Sunday, November 8, 2009

A Question of Scale

Catlady's comment jogged a few brain cells just now. They are having temps in Winnipeg (85 miles straight north of Pinwheel Farm) that are 10 degrees--CELSIUS--above normal!

Based on what little media stuff I hear, the climate change scientists have been looking at long-range variations in the average temperatures: a few degrees average increase will cause melting of polar ice packs, etc., etc. Well, that's all well and good, and meaningful in a broad way.

But if you're a plant, things look a lot different. Averages from year to year may not make much difference if you're an annual. Averages within a year can make a HUGE difference.

Location is important too, as anyone gardening in a low spot can tell you. The frost comes days earlier to certain microclimates, even across the farm. One of the guessing games I play in siting any new infrastructure or planning my crop arrangement is trying to guess at all the factors affecting microclimates within the garden.

I'm sure our average temperature this year is WAY below average. But the current week of extremely unseasonable warm weather is likely shifting that annual average. A mild winter might make this a more typical "average" year. Yet, no hard long freeze could enable pests to overwinter that usually don't--as well as extending my gardening season nearly around the calendar.

In many instances, it's the daily fluctuations that set the limits for plant growth and reproduction. Tomatoes allegedly won't set fruit above a certain temperature, even though the plants will thrive (mine haven't seemed to mind the hot days, as long as their roots are in soil kept relatively cool by heavy mulch). One hour of frost is the boundary for the squash plants, no matter what the average for the day, week, month or year is. What date contains that hour of frost is what determines the length of the growing season....

For some plants. Some simply need a total cummulative number of hour or days of warmth (corn) or cold (apples and tulips).

Some plants thrive on day/night temperature differences...either large or small.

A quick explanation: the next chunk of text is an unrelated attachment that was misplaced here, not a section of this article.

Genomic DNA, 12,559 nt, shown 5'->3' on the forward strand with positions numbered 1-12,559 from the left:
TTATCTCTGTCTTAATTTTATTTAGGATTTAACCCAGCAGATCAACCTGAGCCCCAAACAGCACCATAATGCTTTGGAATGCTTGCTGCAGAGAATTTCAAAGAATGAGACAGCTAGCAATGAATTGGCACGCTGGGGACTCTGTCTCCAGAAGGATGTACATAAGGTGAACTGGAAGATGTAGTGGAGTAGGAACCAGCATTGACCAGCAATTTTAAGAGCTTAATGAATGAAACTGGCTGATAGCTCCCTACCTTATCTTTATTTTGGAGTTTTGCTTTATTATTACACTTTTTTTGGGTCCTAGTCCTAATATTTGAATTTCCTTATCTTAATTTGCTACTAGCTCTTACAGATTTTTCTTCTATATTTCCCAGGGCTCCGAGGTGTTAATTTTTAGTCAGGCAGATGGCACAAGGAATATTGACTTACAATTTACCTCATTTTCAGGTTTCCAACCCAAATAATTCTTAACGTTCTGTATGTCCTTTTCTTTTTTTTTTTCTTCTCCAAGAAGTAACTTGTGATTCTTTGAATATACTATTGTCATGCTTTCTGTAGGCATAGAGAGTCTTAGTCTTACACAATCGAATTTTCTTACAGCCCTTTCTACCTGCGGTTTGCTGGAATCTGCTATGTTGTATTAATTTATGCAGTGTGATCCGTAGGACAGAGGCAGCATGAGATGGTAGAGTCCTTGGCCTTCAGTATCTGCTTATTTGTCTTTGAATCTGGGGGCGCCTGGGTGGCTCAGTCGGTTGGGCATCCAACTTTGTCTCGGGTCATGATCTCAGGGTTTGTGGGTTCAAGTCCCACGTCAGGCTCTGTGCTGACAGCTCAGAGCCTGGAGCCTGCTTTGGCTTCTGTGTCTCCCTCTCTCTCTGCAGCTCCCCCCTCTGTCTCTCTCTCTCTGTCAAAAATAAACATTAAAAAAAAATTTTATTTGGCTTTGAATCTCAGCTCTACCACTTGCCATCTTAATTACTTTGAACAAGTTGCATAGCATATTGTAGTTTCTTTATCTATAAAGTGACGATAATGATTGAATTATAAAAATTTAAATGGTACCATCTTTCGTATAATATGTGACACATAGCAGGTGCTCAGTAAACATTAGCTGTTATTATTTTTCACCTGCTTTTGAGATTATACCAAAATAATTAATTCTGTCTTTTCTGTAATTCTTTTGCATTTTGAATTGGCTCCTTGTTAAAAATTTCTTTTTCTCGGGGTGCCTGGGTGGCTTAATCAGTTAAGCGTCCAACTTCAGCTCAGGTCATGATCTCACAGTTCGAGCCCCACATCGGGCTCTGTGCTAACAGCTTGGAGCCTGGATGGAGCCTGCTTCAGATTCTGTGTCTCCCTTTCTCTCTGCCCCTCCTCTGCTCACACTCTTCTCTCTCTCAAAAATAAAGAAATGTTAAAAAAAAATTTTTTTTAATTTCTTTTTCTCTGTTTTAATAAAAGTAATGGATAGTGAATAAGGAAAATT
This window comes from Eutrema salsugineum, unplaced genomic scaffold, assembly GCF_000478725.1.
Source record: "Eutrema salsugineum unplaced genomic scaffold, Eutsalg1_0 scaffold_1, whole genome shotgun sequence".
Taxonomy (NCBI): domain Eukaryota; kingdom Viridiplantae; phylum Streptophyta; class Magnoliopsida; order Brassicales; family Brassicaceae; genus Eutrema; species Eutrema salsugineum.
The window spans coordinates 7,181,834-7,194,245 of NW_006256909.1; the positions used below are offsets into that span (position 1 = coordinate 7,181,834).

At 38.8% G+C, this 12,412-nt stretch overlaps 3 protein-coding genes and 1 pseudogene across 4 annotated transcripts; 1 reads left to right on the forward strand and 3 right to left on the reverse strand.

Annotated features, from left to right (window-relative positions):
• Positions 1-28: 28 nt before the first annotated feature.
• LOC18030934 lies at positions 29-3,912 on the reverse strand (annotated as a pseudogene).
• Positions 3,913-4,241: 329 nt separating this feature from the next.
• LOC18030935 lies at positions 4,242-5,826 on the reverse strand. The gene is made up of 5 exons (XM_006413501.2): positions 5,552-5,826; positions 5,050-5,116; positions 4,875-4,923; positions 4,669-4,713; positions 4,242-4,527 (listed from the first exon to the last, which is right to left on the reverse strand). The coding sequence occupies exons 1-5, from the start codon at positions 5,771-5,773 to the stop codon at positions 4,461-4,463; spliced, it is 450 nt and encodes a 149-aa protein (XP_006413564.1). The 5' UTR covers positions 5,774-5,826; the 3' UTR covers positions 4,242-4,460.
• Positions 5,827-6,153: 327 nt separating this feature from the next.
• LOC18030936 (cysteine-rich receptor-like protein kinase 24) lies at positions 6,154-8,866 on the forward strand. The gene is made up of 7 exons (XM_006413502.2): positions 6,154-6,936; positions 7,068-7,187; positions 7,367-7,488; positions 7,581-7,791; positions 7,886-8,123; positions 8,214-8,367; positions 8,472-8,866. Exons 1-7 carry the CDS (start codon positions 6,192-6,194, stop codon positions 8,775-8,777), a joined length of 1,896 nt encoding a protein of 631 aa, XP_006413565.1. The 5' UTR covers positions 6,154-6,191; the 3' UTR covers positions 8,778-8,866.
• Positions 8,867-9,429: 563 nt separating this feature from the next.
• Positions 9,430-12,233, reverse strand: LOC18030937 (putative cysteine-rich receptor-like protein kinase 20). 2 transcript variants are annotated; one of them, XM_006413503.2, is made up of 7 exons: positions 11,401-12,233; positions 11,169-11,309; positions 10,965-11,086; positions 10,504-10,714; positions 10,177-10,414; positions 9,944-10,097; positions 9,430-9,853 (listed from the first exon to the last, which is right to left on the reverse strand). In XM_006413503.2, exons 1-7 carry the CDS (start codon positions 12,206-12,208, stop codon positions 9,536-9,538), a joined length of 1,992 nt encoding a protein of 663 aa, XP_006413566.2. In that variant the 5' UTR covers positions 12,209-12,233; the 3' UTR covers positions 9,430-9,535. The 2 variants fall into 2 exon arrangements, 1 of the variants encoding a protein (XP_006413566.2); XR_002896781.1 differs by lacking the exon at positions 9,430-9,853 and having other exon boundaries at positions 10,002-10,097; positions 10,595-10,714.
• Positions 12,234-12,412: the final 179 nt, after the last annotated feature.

Some really only care about the hours of daylight--something that will be largely unaffected by climate change.

What I've seen in the day-to-day weather at the farm these past few years is increasing drastic swings and unseasonable temperatures--cooler as well as warmer than usual. This makes it a very, very challenging "climate" for production farming.

I think the successful farmers in this coming time will be those who are willing and able to try new things, take risks, and follow "gut feelings" about what to plant and when to plant it. The calendar printed on paper won't work anymore. Paying attention to and understanding the seasonal rhythms and complex interrelationships of the natural world will be critical to making day-to-day farming decisions.

Perhaps it is ridiculously obvious that in order to notice the complex interrelationships of the natural world, we have to first allow them to exist--stop the herbicides and pesticides, stop cutting shelterbelts, etc.--and then we have to nurture them through every means we can. That means allowing habitat to shelter a diverse array of creatures, and food for them as well. Sometimes that means growing parsley for the butterflies, instead of for the table. And resisting the temptation to make every corner of the farm neat and tidy.

In our corner of the world, neat lawns and tidy trees are the norm. They do look nice this time of year. It's tempting to "subdue creation" at this time of year, to get everything clean and tidy and "put to bed" for the winter. But the untidiness is the home of our climate change indicators, in their various and diverse forms.

I'll poke in a few (hundred) spring flower bulbs in the front yard to pacify the neighbors--at least a little. But a lot of leaves will lay where they fall, and a lot of weeds will stand through the winter, keeping the mantis nests safe, hiding the sparrows from the little hawk that hunts here, slowing the wind and trapping whatever snow may fall, securing the blowing leaves so that they mulch the soil and keep it warmer.

Besides, if it stays generally as warm as it's starting out, we may be too busy picking vegetables to get the farm cleaned up this winter.

1 comment:

Cary at Serenity Farms said...

I really enjoy reading your blog and appreciate that you take the time to write it!

Our weather has been "crazy" here in mid-Michigan, too, with heavy frosts and cold, heavy rains...followed now by some glorious Indian summer weather ;)